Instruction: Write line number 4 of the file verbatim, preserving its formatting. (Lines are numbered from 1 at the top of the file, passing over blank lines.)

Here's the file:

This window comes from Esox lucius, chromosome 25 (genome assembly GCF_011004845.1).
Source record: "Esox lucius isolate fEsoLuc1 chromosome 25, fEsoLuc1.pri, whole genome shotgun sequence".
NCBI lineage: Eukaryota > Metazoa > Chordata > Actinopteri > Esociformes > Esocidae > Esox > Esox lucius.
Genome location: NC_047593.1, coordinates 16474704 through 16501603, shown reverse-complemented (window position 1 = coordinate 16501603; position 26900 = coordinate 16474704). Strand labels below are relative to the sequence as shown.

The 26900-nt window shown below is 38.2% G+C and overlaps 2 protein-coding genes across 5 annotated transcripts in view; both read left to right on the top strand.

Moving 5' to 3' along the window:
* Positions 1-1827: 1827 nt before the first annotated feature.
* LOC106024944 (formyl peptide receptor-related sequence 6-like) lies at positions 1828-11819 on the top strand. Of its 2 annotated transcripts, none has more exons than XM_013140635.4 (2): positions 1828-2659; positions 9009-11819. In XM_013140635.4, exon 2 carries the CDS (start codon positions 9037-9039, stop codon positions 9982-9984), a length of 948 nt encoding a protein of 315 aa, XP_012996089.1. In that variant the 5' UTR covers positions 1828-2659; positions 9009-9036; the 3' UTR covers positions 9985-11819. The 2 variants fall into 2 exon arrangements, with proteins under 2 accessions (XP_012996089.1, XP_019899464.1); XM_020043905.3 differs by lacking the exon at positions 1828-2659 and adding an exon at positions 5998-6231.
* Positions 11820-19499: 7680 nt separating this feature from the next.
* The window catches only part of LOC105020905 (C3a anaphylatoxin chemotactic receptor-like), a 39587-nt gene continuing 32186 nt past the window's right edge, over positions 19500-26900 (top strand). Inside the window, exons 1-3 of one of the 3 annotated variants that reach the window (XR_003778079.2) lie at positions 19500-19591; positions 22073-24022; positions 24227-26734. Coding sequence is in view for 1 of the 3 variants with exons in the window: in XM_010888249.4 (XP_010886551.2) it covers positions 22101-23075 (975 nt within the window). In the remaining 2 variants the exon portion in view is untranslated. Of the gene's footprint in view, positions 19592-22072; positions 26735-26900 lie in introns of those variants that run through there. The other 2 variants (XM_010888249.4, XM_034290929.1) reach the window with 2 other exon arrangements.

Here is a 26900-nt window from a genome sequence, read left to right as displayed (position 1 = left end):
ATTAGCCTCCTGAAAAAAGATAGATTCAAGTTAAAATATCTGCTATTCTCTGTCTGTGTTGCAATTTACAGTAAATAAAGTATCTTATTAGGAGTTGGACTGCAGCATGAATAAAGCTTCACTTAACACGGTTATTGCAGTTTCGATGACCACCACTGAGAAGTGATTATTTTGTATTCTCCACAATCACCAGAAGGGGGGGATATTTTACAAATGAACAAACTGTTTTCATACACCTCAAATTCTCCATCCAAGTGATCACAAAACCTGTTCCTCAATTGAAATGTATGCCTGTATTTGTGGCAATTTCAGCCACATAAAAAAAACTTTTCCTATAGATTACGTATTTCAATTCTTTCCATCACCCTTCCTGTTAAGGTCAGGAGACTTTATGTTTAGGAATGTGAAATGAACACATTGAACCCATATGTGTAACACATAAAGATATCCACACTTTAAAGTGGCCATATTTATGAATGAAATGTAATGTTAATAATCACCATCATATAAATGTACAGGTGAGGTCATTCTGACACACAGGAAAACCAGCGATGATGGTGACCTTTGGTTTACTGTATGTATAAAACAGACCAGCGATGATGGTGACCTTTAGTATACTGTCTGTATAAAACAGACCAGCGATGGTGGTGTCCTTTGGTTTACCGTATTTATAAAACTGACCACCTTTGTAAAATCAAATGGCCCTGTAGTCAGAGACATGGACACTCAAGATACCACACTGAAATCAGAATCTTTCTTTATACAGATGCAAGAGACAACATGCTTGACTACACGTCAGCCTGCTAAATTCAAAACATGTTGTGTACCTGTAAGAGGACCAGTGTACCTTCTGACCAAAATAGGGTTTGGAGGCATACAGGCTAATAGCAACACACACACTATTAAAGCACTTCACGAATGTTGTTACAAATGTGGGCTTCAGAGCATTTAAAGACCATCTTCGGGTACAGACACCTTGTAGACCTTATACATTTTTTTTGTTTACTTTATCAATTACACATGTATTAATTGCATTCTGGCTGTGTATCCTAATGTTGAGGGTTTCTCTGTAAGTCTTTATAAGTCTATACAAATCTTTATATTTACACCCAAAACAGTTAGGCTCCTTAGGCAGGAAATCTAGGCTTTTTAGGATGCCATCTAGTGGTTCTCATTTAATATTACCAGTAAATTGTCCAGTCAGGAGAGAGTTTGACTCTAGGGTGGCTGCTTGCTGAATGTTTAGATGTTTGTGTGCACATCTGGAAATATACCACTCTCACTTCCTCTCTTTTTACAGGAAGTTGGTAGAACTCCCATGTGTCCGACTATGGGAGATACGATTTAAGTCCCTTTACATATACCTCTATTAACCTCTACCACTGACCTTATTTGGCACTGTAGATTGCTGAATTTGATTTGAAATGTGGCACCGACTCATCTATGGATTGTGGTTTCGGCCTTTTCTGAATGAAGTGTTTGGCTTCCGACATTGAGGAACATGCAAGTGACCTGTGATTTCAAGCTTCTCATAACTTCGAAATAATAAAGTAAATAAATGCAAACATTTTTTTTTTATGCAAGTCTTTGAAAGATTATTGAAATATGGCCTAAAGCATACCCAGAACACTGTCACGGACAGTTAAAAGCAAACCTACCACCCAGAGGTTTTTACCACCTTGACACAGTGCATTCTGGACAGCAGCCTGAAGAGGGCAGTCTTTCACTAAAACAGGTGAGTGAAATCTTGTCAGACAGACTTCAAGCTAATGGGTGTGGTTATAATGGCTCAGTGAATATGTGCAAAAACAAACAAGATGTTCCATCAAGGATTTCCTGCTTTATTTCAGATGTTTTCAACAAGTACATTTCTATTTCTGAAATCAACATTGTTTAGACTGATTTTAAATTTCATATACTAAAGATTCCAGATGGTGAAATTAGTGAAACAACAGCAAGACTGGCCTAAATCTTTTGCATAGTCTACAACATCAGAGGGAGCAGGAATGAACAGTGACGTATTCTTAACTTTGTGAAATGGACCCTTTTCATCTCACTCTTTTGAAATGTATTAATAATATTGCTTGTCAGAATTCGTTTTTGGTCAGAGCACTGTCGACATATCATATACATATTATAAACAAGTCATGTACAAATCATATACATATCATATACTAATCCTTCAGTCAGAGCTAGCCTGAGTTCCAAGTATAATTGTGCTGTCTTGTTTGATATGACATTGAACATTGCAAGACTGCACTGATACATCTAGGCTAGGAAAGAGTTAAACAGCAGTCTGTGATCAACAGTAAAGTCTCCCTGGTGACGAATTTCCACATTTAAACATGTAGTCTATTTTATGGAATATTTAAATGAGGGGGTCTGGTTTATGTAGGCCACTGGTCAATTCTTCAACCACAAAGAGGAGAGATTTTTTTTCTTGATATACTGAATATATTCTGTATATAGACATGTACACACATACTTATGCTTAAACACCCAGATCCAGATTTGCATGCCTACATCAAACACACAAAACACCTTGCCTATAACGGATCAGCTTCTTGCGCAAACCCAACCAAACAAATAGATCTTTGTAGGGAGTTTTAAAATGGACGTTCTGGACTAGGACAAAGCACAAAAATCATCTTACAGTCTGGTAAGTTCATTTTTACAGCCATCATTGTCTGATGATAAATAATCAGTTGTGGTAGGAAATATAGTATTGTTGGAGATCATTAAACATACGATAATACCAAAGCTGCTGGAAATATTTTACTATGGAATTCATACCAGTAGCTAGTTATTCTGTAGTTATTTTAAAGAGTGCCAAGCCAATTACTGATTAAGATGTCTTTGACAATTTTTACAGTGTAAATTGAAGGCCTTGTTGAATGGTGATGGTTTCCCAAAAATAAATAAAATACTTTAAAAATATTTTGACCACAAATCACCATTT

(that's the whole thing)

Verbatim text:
Genome location: NC_047593.1, coordinates 16474704 through 16501603, shown reverse-complemented (window position 1 = coordinate 16501603; position 26900 = coordinate 16474704). Strand labels below are relative to the sequence as shown.